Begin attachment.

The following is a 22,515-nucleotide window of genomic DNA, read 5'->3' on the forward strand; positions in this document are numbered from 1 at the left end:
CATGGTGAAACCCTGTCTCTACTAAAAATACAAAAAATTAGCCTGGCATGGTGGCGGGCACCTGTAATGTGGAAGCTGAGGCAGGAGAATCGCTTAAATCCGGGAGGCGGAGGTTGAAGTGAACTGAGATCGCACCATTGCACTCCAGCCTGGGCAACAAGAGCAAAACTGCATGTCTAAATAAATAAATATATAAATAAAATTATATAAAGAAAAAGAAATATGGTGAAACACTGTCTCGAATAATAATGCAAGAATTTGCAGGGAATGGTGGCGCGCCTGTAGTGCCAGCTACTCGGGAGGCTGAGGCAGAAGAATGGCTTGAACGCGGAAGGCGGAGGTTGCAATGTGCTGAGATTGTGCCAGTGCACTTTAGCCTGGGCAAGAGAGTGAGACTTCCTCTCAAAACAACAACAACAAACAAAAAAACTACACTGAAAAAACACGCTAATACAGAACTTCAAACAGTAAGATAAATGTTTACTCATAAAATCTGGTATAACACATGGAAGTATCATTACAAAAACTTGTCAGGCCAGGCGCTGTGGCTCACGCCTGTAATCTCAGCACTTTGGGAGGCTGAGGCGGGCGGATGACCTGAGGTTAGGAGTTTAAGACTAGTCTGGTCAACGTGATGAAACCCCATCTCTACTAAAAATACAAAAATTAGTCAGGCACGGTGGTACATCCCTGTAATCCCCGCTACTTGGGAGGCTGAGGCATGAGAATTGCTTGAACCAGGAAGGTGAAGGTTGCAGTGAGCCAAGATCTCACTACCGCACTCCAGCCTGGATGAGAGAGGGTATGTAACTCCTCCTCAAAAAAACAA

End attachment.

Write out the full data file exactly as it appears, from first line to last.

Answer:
The following is a 22,515-nucleotide window of genomic DNA, read 5'->3' on the forward strand; positions in this document are numbered from 1 at the left end:
CATGGTGAAACCCTGTCTCTACTAAAAATACAAAAAATTAGCCTGGCATGGTGGCGGGCACCTGTAATGTGGAAGCTGAGGCAGGAGAATCGCTTAAATCCGGGAGGCGGAGGTTGAAGTGAACTGAGATCGCACCATTGCACTCCAGCCTGGGCAACAAGAGCAAAACTGCATGTCTAAATAAATAAATATATAAATAAAATTATATAAAGAAAAAGAAATATGGTGAAACACTGTCTCGAATAATAATGCAAGAATTTGCAGGGAATGGTGGCGCGCCTGTAGTGCCAGCTACTCGGGAGGCTGAGGCAGAAGAATGGCTTGAACGCGGAAGGCGGAGGTTGCAATGTGCTGAGATTGTGCCAGTGCACTTTAGCCTGGGCAAGAGAGTGAGACTTCCTCTCAAAACAACAACAACAAACAAAAAAACTACACTGAAAAAACACGCTAATACAGAACTTCAAACAGTAAGATAAATGTTTACTCATAAAATCTGGTATAACACATGGAAGTATCATTACAAAAACTTGTCAGGCCAGGCGCTGTGGCTCACGCCTGTAATCTCAGCACTTTGGGAGGCTGAGGCGGGCGGATGACCTGAGGTTAGGAGTTTAAGACTAGTCTGGTCAACGTGATGAAACCCCATCTCTACTAAAAATACAAAAATTAGTCAGGCACGGTGGTACATCCCTGTAATCCCCGCTACTTGGGAGGCTGAGGCATGAGAATTGCTTGAACCAGGAAGGTGAAGGTTGCAGTGAGCCAAGATCTCACTACCGCACTCCAGCCTGGATGAGAGAGGGTATGTAACTCCTCCTCAAAAAAACAA